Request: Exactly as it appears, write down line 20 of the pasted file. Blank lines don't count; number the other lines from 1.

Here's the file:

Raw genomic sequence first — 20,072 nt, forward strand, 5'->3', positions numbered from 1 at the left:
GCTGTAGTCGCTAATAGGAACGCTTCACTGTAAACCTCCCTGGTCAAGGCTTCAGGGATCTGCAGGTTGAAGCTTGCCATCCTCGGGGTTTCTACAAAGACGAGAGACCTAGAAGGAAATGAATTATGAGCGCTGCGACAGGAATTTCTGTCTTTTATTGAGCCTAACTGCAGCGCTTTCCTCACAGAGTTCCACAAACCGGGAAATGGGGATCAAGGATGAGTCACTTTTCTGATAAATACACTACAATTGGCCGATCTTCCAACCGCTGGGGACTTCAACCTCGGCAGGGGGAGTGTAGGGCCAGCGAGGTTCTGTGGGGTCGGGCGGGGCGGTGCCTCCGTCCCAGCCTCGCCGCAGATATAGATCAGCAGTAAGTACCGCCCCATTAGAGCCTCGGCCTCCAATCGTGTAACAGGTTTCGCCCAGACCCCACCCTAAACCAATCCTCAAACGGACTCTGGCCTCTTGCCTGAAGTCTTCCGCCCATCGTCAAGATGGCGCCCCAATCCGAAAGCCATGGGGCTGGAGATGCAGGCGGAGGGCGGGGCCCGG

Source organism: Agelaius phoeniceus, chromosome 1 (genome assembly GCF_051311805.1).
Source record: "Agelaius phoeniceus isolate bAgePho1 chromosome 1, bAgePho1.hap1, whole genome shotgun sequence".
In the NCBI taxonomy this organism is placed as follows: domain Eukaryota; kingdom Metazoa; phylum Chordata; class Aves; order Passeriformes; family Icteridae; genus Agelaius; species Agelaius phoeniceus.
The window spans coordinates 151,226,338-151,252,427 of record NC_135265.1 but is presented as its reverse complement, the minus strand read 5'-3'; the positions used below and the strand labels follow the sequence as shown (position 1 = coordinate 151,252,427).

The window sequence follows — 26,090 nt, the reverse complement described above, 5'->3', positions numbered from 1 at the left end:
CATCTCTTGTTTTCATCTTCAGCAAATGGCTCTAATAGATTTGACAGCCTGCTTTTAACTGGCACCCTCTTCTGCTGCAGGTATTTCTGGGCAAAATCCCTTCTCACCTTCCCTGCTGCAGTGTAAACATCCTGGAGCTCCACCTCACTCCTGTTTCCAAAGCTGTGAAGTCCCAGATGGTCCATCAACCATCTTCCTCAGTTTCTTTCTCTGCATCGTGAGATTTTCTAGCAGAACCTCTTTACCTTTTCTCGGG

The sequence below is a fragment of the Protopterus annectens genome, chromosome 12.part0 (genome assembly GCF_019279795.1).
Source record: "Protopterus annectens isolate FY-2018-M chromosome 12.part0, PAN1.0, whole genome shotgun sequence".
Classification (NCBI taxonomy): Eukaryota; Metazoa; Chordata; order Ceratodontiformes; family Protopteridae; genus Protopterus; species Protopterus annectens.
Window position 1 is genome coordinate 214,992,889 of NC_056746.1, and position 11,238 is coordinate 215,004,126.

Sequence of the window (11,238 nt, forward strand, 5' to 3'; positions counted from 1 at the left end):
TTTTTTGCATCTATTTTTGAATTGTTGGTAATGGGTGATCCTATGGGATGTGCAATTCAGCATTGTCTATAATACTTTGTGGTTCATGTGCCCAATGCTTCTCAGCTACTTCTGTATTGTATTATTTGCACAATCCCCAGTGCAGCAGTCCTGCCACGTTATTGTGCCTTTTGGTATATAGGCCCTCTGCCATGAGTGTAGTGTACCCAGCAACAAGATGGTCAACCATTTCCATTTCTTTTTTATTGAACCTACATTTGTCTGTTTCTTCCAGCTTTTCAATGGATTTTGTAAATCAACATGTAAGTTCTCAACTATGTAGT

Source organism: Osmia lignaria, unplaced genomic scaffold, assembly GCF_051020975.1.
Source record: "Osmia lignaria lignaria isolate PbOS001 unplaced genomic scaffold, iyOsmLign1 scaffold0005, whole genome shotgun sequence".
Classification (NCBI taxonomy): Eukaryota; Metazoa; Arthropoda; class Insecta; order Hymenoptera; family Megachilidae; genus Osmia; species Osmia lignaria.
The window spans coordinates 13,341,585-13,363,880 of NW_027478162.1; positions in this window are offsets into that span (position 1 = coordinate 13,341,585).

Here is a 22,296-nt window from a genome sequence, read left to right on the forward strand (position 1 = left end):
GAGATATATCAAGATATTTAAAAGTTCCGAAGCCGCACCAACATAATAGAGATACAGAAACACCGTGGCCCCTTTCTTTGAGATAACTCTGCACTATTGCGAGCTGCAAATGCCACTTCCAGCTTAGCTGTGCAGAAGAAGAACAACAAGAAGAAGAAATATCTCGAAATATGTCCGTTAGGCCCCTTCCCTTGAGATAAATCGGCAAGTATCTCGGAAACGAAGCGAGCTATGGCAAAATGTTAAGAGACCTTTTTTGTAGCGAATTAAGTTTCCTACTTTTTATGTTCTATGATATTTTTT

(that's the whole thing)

GAGATATATCAAGATATTTAAAAGTTCCGAAGCCGCACCAACATAATAGAGATACAGAAACACCGTGGCCCCTTTCTTTGAGATAACTCTGCACTATTGCGAGCTGCAAATGCCACTTCCAGCTTAGCTGTGCAGAAGAAGAACAACAAGAAGAAGAAATATCTCGAAATATGTCCGTTAGGCCCCTTCCCTTGAGATAAATCGGCAAGTATCTCGGAAACGAAGCGAGCTATGGCAAAATGTTAAGAGACCTTTTTTGTAGCGAATTAAGTTTCCTACTTTTTATGTTCTATGATATTTTTT